St. Basil’s is the most famous Russian church. Foreigners say that colourful onion domes on top look a bit like Lego, ot a Disneyland castle. It is also open for visit - inside St.Basil's is atmospheric, old, with musty smell and big huge steps. All in all – a really nice place to go. The Cathedral has survived for over 450 years in spite of Napoleon invasion, fires, and Stalin's desire to free the space for parades.
It was built in 16th century by the order of Ivan the Terrible, to celebrate the conquest of Kazan. In fact, the Cathedral consists of 9 different chapels – each stands for different saints, on which holidays Ivan the Terrible won battles. A legend says that Ivan the Terrible was so happy with the result, that he decided to blind the architects. However, there are still arguments who were the creators: Postnik and Barma or it was one person – Postnik Yakovlev. Still it is known for sure that there are no precedents before St.Basil's of this type of architecture. However, if you go to St.Petersburg, you will see a very similar cathedral, Church of the Savior on Blood. The architects were inspired very much by renowned St.Basil's Cathedral.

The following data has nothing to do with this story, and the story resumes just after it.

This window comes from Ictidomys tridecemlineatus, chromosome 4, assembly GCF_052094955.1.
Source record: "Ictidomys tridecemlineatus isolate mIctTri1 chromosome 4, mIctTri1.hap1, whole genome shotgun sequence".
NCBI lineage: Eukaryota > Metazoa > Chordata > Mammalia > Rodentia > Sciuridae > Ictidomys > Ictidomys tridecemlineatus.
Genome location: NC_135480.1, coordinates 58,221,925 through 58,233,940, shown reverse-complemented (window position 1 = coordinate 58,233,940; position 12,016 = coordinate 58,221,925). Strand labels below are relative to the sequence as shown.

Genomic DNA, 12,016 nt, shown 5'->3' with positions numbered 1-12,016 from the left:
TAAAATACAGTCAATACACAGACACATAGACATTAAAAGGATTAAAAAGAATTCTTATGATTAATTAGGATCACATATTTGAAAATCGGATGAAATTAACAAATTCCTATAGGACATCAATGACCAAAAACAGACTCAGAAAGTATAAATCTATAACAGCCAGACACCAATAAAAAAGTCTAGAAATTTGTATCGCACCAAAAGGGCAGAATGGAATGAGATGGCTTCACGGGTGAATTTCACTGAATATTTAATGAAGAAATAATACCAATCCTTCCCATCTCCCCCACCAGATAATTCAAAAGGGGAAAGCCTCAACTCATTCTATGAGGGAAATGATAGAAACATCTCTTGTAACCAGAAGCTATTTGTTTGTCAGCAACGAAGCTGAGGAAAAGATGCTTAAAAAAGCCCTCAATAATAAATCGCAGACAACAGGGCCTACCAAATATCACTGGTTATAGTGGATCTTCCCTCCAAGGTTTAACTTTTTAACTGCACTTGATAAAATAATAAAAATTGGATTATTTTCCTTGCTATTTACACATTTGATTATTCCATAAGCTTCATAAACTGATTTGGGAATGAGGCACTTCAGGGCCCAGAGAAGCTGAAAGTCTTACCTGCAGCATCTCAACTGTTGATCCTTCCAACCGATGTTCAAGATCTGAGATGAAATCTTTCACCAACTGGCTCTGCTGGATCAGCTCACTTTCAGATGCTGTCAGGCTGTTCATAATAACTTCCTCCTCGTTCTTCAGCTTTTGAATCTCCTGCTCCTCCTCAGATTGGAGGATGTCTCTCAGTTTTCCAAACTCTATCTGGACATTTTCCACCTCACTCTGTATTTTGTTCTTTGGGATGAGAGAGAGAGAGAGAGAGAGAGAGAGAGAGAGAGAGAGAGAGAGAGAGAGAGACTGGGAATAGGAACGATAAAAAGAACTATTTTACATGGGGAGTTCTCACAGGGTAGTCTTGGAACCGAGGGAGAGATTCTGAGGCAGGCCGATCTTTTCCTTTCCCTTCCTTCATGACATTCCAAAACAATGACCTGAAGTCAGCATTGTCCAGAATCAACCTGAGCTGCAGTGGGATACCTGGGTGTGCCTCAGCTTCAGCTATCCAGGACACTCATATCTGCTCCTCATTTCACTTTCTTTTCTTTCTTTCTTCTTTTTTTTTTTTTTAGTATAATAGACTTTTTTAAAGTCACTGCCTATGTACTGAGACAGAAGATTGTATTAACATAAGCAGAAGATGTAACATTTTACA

Actually, Cathedral has a different name - Cathedral of the Intercession of the Holy Virgin on the moat (tongut twister, right?). People started to call it another name after Saint Basil, who in fact was a city fool. He walked naked and weighed himself with chains – and therefore thought to be saint. He was buried in the church yard, and later a chapel was constructed in his name. Locals liked this Saint so much that they started to use his name for the Cathedral. Now very few Russians can tell you what the original name is.
June 1st - August 31st: 10.00 – 19.00, Wednesday - closed
Sept 1st - Nov 6th: 11.00 – 18.00, everyday
Nov 8th - Apr 30th: 11.00 – 17.00, everyday
May: 11.00 – 18.00, everyday
Adults - 500 Rub
Young people 16-18 y.o., ISIC & IYTC holders - 150 Rub
Children up to 16 y.o. - FREE